In the fourteenth century the peasants of the Electorate of Mayence brought a complaint against some Spanish flies, which were accordingly cited to appear at a specified time and answer for their conduct; but “in consideration of their small size and the fact that they had not yet reached their majority,” the judge appointed for them a curator, who “defended them with great dignity”; and, although he was unable to prevent the banishment of his wards, he obtained for them the use of a piece of land, to which they were permitted peaceably to retire.
Humans have even punished plants:
Among the Kukis, if a man falls from a tree and is killed, it is the sacred duty of the next of kin to fell the tree, and cut it up and scatter the chips abroad. The spirit of the tree was supposed to have caused the mishap, and the blood of the slain was not thought to be thoroughly avenged until the offending object had been effaced from the earth.
This is a fun aside that caught my eye:
A Frenchman bequeathed his property to his own corpse, in behalf of which his entire estate was to be administered, the income to be expended for the preservation of his mortal remains and the adornment of the magnificent mausoleum in which they were sepulchred.
John Charles Gilkey is a prolific book and document thief who has stolen approximately $200,000 worth of rare books and manuscripts. […] His motives for the thefts were personal: he saw an expansive library as a sign of being upper-class.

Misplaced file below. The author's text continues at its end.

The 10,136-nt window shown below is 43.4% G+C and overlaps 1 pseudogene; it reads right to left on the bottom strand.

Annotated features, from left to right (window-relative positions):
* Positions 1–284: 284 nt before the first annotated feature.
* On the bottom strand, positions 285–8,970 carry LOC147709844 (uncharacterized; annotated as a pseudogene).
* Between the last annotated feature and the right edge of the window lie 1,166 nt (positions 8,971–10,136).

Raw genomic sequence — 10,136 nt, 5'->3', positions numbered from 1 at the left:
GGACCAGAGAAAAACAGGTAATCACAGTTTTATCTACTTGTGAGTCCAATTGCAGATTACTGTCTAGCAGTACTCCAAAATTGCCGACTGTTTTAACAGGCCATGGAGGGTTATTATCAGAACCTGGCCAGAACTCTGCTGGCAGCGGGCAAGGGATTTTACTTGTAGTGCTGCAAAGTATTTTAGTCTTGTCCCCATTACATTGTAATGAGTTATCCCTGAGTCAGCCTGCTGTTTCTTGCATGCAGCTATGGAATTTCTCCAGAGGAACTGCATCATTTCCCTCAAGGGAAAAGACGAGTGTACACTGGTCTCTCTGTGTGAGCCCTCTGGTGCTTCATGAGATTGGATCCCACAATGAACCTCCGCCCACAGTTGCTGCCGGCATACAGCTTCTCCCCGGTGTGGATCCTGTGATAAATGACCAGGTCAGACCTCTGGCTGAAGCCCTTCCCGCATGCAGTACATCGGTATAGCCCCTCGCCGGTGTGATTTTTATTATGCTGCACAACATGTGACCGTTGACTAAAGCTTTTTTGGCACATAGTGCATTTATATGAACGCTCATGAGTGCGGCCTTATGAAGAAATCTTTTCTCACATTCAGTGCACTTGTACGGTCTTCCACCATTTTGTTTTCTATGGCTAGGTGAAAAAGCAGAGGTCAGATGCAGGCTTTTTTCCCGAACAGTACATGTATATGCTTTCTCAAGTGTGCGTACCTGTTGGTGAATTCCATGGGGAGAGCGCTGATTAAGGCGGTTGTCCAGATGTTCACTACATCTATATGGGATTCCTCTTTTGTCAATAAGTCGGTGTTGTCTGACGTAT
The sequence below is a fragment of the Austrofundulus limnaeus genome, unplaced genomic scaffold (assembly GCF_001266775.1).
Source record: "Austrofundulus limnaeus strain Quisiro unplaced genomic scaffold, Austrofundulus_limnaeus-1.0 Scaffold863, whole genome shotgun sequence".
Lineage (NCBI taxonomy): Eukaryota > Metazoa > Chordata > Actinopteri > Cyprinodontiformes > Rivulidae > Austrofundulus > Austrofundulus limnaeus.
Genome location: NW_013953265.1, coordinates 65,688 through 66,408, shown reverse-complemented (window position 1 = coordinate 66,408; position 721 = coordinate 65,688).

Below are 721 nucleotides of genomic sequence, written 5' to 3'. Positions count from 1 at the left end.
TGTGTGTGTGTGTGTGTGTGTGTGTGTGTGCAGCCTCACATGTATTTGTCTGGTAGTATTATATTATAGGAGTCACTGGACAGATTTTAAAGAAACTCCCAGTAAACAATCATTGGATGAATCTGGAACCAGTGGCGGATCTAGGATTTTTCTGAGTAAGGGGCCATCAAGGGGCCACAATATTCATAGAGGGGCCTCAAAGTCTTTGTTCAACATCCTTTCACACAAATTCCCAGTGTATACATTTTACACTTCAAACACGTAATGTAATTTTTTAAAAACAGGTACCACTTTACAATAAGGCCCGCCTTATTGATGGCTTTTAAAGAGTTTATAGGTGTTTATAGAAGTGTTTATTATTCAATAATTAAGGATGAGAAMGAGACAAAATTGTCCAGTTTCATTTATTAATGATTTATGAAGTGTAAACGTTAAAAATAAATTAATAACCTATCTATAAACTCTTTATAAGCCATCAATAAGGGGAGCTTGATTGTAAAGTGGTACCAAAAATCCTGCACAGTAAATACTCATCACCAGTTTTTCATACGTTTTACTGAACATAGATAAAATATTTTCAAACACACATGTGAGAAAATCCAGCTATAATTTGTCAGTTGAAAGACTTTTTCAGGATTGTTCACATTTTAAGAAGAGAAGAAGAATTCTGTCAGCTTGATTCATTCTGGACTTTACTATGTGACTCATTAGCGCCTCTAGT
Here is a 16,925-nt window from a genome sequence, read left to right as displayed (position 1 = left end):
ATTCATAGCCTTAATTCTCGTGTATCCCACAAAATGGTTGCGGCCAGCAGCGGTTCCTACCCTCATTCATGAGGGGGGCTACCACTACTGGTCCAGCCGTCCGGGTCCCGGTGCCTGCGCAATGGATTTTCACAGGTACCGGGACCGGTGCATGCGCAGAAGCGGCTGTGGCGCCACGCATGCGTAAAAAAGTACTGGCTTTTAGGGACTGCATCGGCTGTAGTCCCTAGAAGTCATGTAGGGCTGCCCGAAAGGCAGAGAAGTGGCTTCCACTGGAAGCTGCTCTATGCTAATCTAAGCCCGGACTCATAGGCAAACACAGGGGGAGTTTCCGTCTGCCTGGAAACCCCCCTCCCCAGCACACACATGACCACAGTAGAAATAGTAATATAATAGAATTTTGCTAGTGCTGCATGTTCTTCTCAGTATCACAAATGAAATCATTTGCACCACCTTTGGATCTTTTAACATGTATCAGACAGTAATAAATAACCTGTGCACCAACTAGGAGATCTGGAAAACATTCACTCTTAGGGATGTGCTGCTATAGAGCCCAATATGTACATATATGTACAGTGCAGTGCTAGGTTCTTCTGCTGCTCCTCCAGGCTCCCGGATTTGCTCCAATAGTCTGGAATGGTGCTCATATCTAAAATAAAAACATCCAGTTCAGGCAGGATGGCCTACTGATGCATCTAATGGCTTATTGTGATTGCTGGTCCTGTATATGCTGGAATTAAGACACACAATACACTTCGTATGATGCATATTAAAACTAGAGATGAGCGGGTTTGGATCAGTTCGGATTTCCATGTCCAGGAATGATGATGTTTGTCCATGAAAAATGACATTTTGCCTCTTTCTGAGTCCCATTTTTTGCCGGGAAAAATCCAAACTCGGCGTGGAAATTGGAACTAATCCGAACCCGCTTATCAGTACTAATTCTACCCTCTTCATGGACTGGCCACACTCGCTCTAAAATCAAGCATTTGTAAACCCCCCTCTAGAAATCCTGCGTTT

Outside Turkomanshai, September 17, 1892: Here, as elsewhere near a village, we are beset with cats—not that we regard them with antipathy, but there really are too many cats. They seem to spring up from the ground, and curl themselves snugly in our beds. When they have been expelled they make a semblance of retreating, but return again to take refuge among our bags and carpets. At the dinner hour they prowl about the door of the tent in anticipation of bones, and pass like illuminated silhouettes across the track of the lantern light.
I finished reading some books. I read Céline’s Journey To The End Of The Night:
There’s something sad about people going to bed. You can see they don’t give a damn whether they’re getting what they want out of life or not, you can see they don’t even try to understand what we’re here for. They just don’t care.
I also read Bill Callahan’s Letters To Emma Bowlcut:
One of my favorite things of all time is when an animal keeps company with a different species. It’s often a duck. Maybe you should get a duck for that library you work in. No one would complain. Ducks belong in libraries.
Fountain has that wonderfully bizarre but ingenious feel that leaves you on the edge of your seat grasping for more. Within the first ten pages I laughed out loud at least five times, not because Fountain is a comedy, but because it is so absurdly witty.
Taylor at the Midwest Book Review (MBR) Bookwatch writes:
Erudite, complex, deftly constructed, and a fully engaged and engaging read from beginning to end, Fountain is a compelling and highly entertaining read—a seminal work of original literature that will linger in the mind long after it is finished and set back upon the shelf.